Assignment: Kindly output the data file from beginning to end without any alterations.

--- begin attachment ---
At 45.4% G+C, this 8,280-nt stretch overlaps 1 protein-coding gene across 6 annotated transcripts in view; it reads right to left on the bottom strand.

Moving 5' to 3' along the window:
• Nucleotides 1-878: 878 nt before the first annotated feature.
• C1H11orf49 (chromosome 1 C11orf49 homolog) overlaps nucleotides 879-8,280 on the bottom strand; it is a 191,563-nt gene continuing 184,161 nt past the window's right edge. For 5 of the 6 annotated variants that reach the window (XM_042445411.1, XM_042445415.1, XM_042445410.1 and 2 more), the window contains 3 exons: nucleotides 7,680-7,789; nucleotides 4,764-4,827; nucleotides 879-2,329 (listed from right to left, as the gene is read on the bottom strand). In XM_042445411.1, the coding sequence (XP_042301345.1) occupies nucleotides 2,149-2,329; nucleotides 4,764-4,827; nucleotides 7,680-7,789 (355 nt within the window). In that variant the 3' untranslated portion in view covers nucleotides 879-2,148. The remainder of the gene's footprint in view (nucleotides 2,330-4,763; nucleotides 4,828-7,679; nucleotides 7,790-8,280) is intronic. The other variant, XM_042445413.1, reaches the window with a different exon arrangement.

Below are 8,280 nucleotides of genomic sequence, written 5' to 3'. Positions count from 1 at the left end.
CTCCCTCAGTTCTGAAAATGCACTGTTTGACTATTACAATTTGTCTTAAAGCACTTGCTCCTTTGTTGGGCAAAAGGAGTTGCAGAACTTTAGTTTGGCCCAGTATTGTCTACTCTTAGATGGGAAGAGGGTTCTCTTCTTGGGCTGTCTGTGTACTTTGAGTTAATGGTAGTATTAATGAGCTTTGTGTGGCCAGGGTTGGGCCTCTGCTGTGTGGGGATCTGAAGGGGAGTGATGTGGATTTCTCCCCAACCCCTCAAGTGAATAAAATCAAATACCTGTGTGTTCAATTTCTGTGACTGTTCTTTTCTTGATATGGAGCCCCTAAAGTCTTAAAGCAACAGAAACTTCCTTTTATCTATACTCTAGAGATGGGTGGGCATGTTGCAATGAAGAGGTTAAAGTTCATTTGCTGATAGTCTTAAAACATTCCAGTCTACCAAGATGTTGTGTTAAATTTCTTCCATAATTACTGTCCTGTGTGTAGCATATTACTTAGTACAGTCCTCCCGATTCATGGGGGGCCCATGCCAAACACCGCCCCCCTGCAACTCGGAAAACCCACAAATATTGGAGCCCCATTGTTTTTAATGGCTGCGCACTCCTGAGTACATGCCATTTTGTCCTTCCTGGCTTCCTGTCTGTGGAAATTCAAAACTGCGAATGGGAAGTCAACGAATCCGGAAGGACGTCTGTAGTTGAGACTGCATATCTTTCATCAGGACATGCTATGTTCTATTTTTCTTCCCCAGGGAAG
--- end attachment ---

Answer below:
At 45.4% G+C, this 8,280-nt stretch overlaps 1 protein-coding gene across 6 annotated transcripts in view; it reads right to left on the bottom strand.

Moving 5' to 3' along the window:
• Nucleotides 1-878: 878 nt before the first annotated feature.
• C1H11orf49 (chromosome 1 C11orf49 homolog) overlaps nucleotides 879-8,280 on the bottom strand; it is a 191,563-nt gene continuing 184,161 nt past the window's right edge. For 5 of the 6 annotated variants that reach the window (XM_042445411.1, XM_042445415.1, XM_042445410.1 and 2 more), the window contains 3 exons: nucleotides 7,680-7,789; nucleotides 4,764-4,827; nucleotides 879-2,329 (listed from right to left, as the gene is read on the bottom strand). In XM_042445411.1, the coding sequence (XP_042301345.1) occupies nucleotides 2,149-2,329; nucleotides 4,764-4,827; nucleotides 7,680-7,789 (355 nt within the window). In that variant the 3' untranslated portion in view covers nucleotides 879-2,148. The remainder of the gene's footprint in view (nucleotides 2,330-4,763; nucleotides 4,828-7,679; nucleotides 7,790-8,280) is intronic. The other variant, XM_042445413.1, reaches the window with a different exon arrangement.

Below are 8,280 nucleotides of genomic sequence, written 5' to 3'. Positions count from 1 at the left end.
CTCCCTCAGTTCTGAAAATGCACTGTTTGACTATTACAATTTGTCTTAAAGCACTTGCTCCTTTGTTGGGCAAAAGGAGTTGCAGAACTTTAGTTTGGCCCAGTATTGTCTACTCTTAGATGGGAAGAGGGTTCTCTTCTTGGGCTGTCTGTGTACTTTGAGTTAATGGTAGTATTAATGAGCTTTGTGTGGCCAGGGTTGGGCCTCTGCTGTGTGGGGATCTGAAGGGGAGTGATGTGGATTTCTCCCCAACCCCTCAAGTGAATAAAATCAAATACCTGTGTGTTCAATTTCTGTGACTGTTCTTTTCTTGATATGGAGCCCCTAAAGTCTTAAAGCAACAGAAACTTCCTTTTATCTATACTCTAGAGATGGGTGGGCATGTTGCAATGAAGAGGTTAAAGTTCATTTGCTGATAGTCTTAAAACATTCCAGTCTACCAAGATGTTGTGTTAAATTTCTTCCATAATTACTGTCCTGTGTGTAGCATATTACTTAGTACAGTCCTCCCGATTCATGGGGGGCCCATGCCAAACACCGCCCCCCTGCAACTCGGAAAACCCACAAATATTGGAGCCCCATTGTTTTTAATGGCTGCGCACTCCTGAGTACATGCCATTTTGTCCTTCCTGGCTTCCTGTCTGTGGAAATTCAAAACTGCGAATGGGAAGTCAACGAATCCGGAAGGACGTCTGTAGTTGAGACTGCATATCTTTCATCAGGACATGCTATGTTCTATTTTTCTTCCCCAGGGAAG